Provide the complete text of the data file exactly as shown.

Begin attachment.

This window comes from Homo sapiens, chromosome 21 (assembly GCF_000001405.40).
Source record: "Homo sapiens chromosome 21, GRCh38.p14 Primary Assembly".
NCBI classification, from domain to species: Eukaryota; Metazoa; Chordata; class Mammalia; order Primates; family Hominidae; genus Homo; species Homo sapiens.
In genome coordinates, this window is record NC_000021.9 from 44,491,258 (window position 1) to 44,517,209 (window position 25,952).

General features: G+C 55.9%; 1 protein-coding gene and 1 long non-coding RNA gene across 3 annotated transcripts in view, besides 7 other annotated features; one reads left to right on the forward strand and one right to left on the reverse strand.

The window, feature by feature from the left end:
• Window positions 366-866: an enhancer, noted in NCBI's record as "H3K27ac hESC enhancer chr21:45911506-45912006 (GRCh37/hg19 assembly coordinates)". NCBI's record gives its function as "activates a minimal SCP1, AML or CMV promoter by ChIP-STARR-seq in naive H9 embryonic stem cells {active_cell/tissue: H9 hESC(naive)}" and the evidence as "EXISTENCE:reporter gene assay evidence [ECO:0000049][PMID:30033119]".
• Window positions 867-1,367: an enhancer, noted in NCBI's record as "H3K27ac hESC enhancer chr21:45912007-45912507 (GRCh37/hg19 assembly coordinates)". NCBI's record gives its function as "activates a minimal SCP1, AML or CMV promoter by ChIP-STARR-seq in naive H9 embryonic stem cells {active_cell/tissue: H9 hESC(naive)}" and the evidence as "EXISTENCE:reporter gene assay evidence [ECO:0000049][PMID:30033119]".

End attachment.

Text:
This window comes from Homo sapiens, chromosome 21 (assembly GCF_000001405.40).
Source record: "Homo sapiens chromosome 21, GRCh38.p14 Primary Assembly".
NCBI classification, from domain to species: Eukaryota; Metazoa; Chordata; class Mammalia; order Primates; family Hominidae; genus Homo; species Homo sapiens.
In genome coordinates, this window is record NC_000021.9 from 44,491,258 (window position 1) to 44,517,209 (window position 25,952).

General features: G+C 55.9%; 1 protein-coding gene and 1 long non-coding RNA gene across 3 annotated transcripts in view, besides 7 other annotated features; one reads left to right on the forward strand and one right to left on the reverse strand.

The window, feature by feature from the left end:
• Window positions 366-866: an enhancer, noted in NCBI's record as "H3K27ac hESC enhancer chr21:45911506-45912006 (GRCh37/hg19 assembly coordinates)". NCBI's record gives its function as "activates a minimal SCP1, AML or CMV promoter by ChIP-STARR-seq in naive H9 embryonic stem cells {active_cell/tissue: H9 hESC(naive)}" and the evidence as "EXISTENCE:reporter gene assay evidence [ECO:0000049][PMID:30033119]".
• Window positions 867-1,367: an enhancer, noted in NCBI's record as "H3K27ac hESC enhancer chr21:45912007-45912507 (GRCh37/hg19 assembly coordinates)". NCBI's record gives its function as "activates a minimal SCP1, AML or CMV promoter by ChIP-STARR-seq in naive H9 embryonic stem cells {active_cell/tissue: H9 hESC(naive)}" and the evidence as "EXISTENCE:reporter gene assay evidence [ECO:0000049][PMID:30033119]".